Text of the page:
~*~Temma~*~

P.S. A jumper is a sweater in the Uk right?

ohshocking
April 14th, 2005, 10:01 PM
P.S. A jumper is a sweater in the Uk right?
Yep, it is :) I can definitely see why the difference would confuse people in fanfics!

ellen323
April 21st, 2005, 07:04 AM
I use frock and I'm American.....but I don't use it for apperances sake. I just have always have used it and I'm not old at all. I use it when I'm refering to and ugly dress or something that is gaudy (SP?) or really big...it all depends on the situation.

Another note: I'm not to big on the 're' or 'ou' spelling things because I have enough problems spelling stuff so I don't get on other people. But I do have a problem with people (I'm not sure if they are British or what have you) using the word Blouse when they are refering to a man's shirt. A blouse is a womans shirt. Normally a bit dressy (the better side of dress casual). I have seen fics talking about Jack's blouse and I just get this image of Jack in a frilly, tappered in at the waist, button down, woman's dress shirt. Its really disturbing and is one of my biggest pet peves. Please spread the word and stop making men dress in drag in fics when its not called for (not that it can't be funny for guys to dress in drag...or wrong in any way....just when that's not what they're going for....you know what I mean). It pulls me out of the story so quick and I have to force my self to finish reading. Gaha....ya so there is my buck fifty worth of comment....def. going to stop talking now and get back to the ever increasing pile of work that I intend to leave for later.


~*~Temma~*~

}=D

Just adding my 2 cent. The U.S. Marine Corp refer to their uniform shirts as blouses. (my father was a Marine)

the Fifth Race
April 21st, 2005, 08:56 AM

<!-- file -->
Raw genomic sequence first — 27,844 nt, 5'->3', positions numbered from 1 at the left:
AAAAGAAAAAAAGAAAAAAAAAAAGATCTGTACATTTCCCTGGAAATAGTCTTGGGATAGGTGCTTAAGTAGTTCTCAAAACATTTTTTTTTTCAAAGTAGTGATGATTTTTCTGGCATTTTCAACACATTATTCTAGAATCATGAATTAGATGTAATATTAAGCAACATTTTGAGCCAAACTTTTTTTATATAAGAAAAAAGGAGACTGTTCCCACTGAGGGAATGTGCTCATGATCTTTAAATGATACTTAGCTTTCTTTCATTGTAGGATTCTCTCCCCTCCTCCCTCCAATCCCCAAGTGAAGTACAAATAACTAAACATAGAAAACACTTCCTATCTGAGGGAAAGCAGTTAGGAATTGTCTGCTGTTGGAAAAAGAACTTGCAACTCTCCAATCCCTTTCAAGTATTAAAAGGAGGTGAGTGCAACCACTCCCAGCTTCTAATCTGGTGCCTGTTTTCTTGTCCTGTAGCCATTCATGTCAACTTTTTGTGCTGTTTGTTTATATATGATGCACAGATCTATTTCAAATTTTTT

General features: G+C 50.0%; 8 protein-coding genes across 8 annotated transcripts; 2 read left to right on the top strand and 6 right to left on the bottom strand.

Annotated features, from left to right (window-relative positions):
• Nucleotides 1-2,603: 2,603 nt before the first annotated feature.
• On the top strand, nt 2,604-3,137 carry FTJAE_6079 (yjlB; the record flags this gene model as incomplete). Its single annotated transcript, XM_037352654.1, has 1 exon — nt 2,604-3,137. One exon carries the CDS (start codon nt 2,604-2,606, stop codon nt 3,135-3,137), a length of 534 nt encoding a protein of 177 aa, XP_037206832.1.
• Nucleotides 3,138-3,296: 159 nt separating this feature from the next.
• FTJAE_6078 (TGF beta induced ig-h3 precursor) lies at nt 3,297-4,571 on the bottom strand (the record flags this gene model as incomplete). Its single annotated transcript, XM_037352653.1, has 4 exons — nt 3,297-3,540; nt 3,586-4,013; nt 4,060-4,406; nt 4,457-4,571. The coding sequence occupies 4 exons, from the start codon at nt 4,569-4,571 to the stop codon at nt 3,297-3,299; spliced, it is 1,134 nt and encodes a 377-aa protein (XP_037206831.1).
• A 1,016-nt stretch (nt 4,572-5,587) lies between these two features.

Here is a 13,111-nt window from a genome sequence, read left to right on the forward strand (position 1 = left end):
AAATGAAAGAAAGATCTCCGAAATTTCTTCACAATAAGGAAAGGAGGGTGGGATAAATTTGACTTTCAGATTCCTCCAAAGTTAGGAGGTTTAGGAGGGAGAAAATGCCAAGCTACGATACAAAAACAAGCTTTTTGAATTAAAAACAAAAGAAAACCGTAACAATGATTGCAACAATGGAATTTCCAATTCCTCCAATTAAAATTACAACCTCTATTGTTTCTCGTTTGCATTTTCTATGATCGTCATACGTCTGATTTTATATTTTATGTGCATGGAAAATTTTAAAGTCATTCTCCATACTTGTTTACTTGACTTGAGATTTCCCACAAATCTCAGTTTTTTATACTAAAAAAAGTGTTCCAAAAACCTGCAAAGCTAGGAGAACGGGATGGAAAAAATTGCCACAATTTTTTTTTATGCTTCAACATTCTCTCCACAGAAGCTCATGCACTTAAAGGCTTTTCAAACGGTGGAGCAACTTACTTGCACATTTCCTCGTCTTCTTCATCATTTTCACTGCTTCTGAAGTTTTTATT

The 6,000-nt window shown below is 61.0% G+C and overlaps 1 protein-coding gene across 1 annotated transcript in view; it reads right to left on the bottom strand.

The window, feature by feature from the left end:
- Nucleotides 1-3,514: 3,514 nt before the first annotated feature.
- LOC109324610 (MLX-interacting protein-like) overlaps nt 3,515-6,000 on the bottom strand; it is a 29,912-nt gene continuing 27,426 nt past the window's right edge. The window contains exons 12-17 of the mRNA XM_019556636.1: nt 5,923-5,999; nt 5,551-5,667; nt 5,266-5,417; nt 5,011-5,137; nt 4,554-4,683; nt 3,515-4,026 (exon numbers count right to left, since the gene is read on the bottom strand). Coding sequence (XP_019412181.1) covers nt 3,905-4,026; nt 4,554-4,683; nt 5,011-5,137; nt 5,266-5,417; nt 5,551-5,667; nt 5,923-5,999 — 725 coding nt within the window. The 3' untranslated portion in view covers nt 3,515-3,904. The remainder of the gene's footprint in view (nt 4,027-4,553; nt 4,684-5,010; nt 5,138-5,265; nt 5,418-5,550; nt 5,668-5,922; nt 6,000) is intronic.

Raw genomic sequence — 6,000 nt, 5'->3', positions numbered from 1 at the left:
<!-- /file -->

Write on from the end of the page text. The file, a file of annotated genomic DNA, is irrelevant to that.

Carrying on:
A bet you make just on the spur of the moment that isn't part of a gambling habit and which usually isn't based on any great knowledge of the event in question. For example, a lot of people who don't normally bet have a flutter on the Grand National.


we have a name for this kind of bet in America..... 'stupid, lose your money bet!'....lolol ;) I believe we call that 'a spur of the moment bet' or an 'off the cuff bet'

buckner
April 21st, 2005, 12:47 PM
Just adding my 2 cent. The U.S. Marine Corp refer to their uniform shirts as blouses. (my father was a Marine)
hat is a cover, I could never say that.

Mr Prophet
April 21st, 2005, 01:03 PM
we have a name for this kind of bet in America..... 'stupid, lose your money bet!'....lolol ;)

Tautology, surely?

sgcgirl52
April 25th, 2005, 02:04 PM
Okay I guess your right there. Uniform wise, yes a blouse is a shirt for anyone. But in the fics I'm refering too, its when Jack or Danny are out of uniform in civvies that the author refers to them as wearing blouses. And That's just wrong. }=D

~*~Temma~*~

KSTreadhead
April 25th, 2005, 06:07 PM
Well as for the regionalisms mine tend to be like the Kansas prairie a little rough is some areas and a little flat in others. Then sometimes they are like Kansas petrolium, crude and unrefined.

As for the military based jargon, I do understand the British and Commonwealth term of Seconding, it is similar to TDY for Tempory Duty in the United State Army including its reserve componants the Army Reserve and Army National Guard. I have been on my share of TDYs in the Army National Guard when I was a lowly Cannoneer. I used to be part of a firing battery's Special Weapons Section and had to do training on times and at locations seperate from my home unit. I earned my share of per dium then. Now as for seconding in the United States Army in the last ten years the power that be in the Pentagon did start a program of assigning Company and Field Grade officers to command or be on the staves of National Guard and Army Reserve fromations. I do not think that this counted as the what the British reffer to as Seconding though.